https://insideDIO.blog.gov.uk/2019/06/05/from-d-day-to-today-braunton-burrows-training-area/

From D-Day to today: Braunton Burrows Training Area

As the country turns its attentions to the beaches of Normandy for this week’s 75th anniversary of Operation Overlord, more commonly known as the D-Day landings, my focus is closer to home. I’m responsible for several of DIO’s training areas in the south west, including Braunton Burrows, which was used by American troops to prepare for the D-Day landings.

Wartime use of Braunton Burrows

Once Allied plans were in development to invade occupied Europe, it became clear that troops would need to practise amphibious landings. Most of the suitable beaches in England were already in use by British troops, but a delegation of senior American officers were shown beaches they could use. One of these was Braunton Burrows on the north Devon coast, which is very similar to the Normandy beaches the generals planned to land on.

Braunton Burrows was already in use for training British troops, but the Americans very quickly built a camp and a training school. Every American soldier who landed on Utah or Omaha beaches on D-Day went through training here first.

Even today, there are a number of features on the training area which point to its wartime use. There are several concrete replicas of landing craft for tanks and armoured vehicles, so their drivers could practise driving them on and off the landing craft. One of them has a gouge in the concrete where a tank driver misjudged his line, a tangible reminder that this could be a difficult task even when not under fire.

Further up the beach there are also concrete landing craft for infantry, so they could rehearse exiting the craft to begin the attack. You’d hardly want to do so for the first time when you landed on the beach on D-Day.

An original D-Day photo, taken from the inside of a landing craft. The black and white image shows a landing craft with the ramp down and soldiers wading through the sea towards the beach.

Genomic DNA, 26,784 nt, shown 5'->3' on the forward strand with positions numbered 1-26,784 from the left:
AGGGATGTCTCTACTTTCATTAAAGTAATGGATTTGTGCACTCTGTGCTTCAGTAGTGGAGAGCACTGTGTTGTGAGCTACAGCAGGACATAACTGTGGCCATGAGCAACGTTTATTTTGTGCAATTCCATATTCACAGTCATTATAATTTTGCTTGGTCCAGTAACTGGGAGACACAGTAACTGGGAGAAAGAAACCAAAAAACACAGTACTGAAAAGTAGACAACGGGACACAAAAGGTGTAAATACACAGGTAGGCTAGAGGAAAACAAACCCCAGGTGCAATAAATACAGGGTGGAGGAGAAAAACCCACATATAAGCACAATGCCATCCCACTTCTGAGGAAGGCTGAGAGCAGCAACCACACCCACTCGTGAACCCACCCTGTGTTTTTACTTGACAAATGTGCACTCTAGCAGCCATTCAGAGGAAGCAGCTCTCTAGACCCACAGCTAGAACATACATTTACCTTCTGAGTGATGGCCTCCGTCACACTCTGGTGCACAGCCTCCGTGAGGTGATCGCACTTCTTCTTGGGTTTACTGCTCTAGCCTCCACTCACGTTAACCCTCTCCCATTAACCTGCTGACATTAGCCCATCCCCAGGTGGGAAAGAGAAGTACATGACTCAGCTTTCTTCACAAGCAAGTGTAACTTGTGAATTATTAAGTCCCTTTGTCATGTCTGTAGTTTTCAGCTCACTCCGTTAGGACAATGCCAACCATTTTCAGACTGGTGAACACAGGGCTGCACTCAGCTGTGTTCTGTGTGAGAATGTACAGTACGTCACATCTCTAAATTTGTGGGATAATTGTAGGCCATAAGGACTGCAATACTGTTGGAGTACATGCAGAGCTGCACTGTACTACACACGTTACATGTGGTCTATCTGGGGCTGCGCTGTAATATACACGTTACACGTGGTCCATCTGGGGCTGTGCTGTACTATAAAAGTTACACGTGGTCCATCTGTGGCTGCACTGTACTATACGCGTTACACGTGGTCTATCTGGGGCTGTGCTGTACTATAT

Into The Jaws Of The Death, by Chief Photographer's Mate Robert L. Sargent.
American soldiers assaulting the beaches of Normandy on D-Day from a US Coast Guard landing craft. [US National Archives, https://catalog.archives.gov/id/513173]
These aren’t the only remaining features either. You can still see a thick concrete wall which was designed for troops to practise firing what we would call a rocket launcher, and the troops using them would call a bazooka.

A black and white image of US troops armed with bazookas. They are gathered in two groups, one on each side of the picture, all looking towards one man in the middle holding a bazooka. Behind them is the concrete wall at Braunton Burrows.
American troops practised firing their bazookas at a concrete wall at Braunton Burrows. [Image courtesy of Assault Training Center Friends, used with permission.]
They would fire at specific points of the wall to train their aim for the use of these weapons on German defences in Normandy.

Braunton Burrows today

Although it had a very specific purpose in the run-up to 1944, Braunton Burrows is still used by the Armed Forces. All three services come to train here, but it’s fair to say that we see more Royal Marines exercises than Army or RAF. That’s thanks to the close proximity of the various Royal Marines units in Devon, especially RM Chivenor only three miles away.

A sandy and grassy dune system, with a number of obvious sandy tracks created by off-road vehicles.
Braunton Burrows is a popular site for the Armed Forces to practise off-road driving skills. [Crown Copyright/MOD2019]
Braunton Burrows is still used to train personnel for amphibious landings, but its main use today is for military drivers to practise their off-road driving skills on the dunes and sandy roads. Additionally, it’s used for dismounted infantry training and dropping equipment from aircraft. Even the concrete landing craft are still used for training 75 years later!

Unlike most of the land the Armed Forces use to train, Braunton Burrows is not owned by the MOD. The owners, the Christie Estate, kindly lease it to us for training. It’s also open to the public, so you could go and see these Second World War remains if you like. Just be on the lookout for military vehicles or other activity so you can safely avoid them.

A modern Training Safety vehicle with red and white livery on the right of the image, parked in front of a gate. On the left is a sign warning of military training.
Braunton Burrows is still used by the MOD for military training. [Crown Copyright/MOD2017]

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